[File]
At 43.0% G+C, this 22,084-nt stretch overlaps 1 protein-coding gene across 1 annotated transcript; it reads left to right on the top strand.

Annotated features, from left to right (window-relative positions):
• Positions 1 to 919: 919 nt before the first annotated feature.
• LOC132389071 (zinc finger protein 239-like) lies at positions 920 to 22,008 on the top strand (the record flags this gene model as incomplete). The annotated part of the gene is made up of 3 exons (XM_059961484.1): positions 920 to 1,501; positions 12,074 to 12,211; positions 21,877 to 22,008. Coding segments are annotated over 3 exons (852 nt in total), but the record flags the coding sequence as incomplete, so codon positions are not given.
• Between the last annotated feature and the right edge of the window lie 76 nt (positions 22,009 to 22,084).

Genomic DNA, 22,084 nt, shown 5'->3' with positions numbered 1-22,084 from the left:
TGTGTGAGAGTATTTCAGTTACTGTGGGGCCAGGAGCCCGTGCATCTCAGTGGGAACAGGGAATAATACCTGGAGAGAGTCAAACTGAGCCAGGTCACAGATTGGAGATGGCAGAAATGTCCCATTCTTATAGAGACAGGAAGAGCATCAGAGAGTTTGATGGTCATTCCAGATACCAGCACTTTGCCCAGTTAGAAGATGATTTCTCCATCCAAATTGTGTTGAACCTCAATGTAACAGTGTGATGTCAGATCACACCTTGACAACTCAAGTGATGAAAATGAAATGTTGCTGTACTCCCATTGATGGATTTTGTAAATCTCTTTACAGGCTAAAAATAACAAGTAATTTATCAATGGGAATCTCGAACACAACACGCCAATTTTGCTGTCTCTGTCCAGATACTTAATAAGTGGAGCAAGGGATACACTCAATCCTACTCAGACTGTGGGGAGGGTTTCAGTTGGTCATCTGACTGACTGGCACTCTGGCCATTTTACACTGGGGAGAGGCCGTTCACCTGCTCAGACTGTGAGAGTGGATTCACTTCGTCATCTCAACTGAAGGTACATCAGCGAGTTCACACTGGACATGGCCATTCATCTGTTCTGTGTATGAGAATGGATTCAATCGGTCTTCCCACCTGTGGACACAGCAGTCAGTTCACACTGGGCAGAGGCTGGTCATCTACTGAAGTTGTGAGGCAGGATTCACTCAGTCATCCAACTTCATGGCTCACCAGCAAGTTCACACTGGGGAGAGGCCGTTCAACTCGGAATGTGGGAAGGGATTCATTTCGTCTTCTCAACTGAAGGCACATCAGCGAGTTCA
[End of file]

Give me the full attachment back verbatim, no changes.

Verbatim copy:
At 43.0% G+C, this 22,084-nt stretch overlaps 1 protein-coding gene across 1 annotated transcript; it reads left to right on the top strand.

Annotated features, from left to right (window-relative positions):
• Positions 1 to 919: 919 nt before the first annotated feature.
• LOC132389071 (zinc finger protein 239-like) lies at positions 920 to 22,008 on the top strand (the record flags this gene model as incomplete). The annotated part of the gene is made up of 3 exons (XM_059961484.1): positions 920 to 1,501; positions 12,074 to 12,211; positions 21,877 to 22,008. Coding segments are annotated over 3 exons (852 nt in total), but the record flags the coding sequence as incomplete, so codon positions are not given.
• Between the last annotated feature and the right edge of the window lie 76 nt (positions 22,009 to 22,084).

Genomic DNA, 22,084 nt, shown 5'->3' with positions numbered 1-22,084 from the left:
TGTGTGAGAGTATTTCAGTTACTGTGGGGCCAGGAGCCCGTGCATCTCAGTGGGAACAGGGAATAATACCTGGAGAGAGTCAAACTGAGCCAGGTCACAGATTGGAGATGGCAGAAATGTCCCATTCTTATAGAGACAGGAAGAGCATCAGAGAGTTTGATGGTCATTCCAGATACCAGCACTTTGCCCAGTTAGAAGATGATTTCTCCATCCAAATTGTGTTGAACCTCAATGTAACAGTGTGATGTCAGATCACACCTTGACAACTCAAGTGATGAAAATGAAATGTTGCTGTACTCCCATTGATGGATTTTGTAAATCTCTTTACAGGCTAAAAATAACAAGTAATTTATCAATGGGAATCTCGAACACAACACGCCAATTTTGCTGTCTCTGTCCAGATACTTAATAAGTGGAGCAAGGGATACACTCAATCCTACTCAGACTGTGGGGAGGGTTTCAGTTGGTCATCTGACTGACTGGCACTCTGGCCATTTTACACTGGGGAGAGGCCGTTCACCTGCTCAGACTGTGAGAGTGGATTCACTTCGTCATCTCAACTGAAGGTACATCAGCGAGTTCACACTGGACATGGCCATTCATCTGTTCTGTGTATGAGAATGGATTCAATCGGTCTTCCCACCTGTGGACACAGCAGTCAGTTCACACTGGGCAGAGGCTGGTCATCTACTGAAGTTGTGAGGCAGGATTCACTCAGTCATCCAACTTCATGGCTCACCAGCAAGTTCACACTGGGGAGAGGCCGTTCAACTCGGAATGTGGGAAGGGATTCATTTCGTCTTCTCAACTGAAGGCACATCAGCGAGTTCA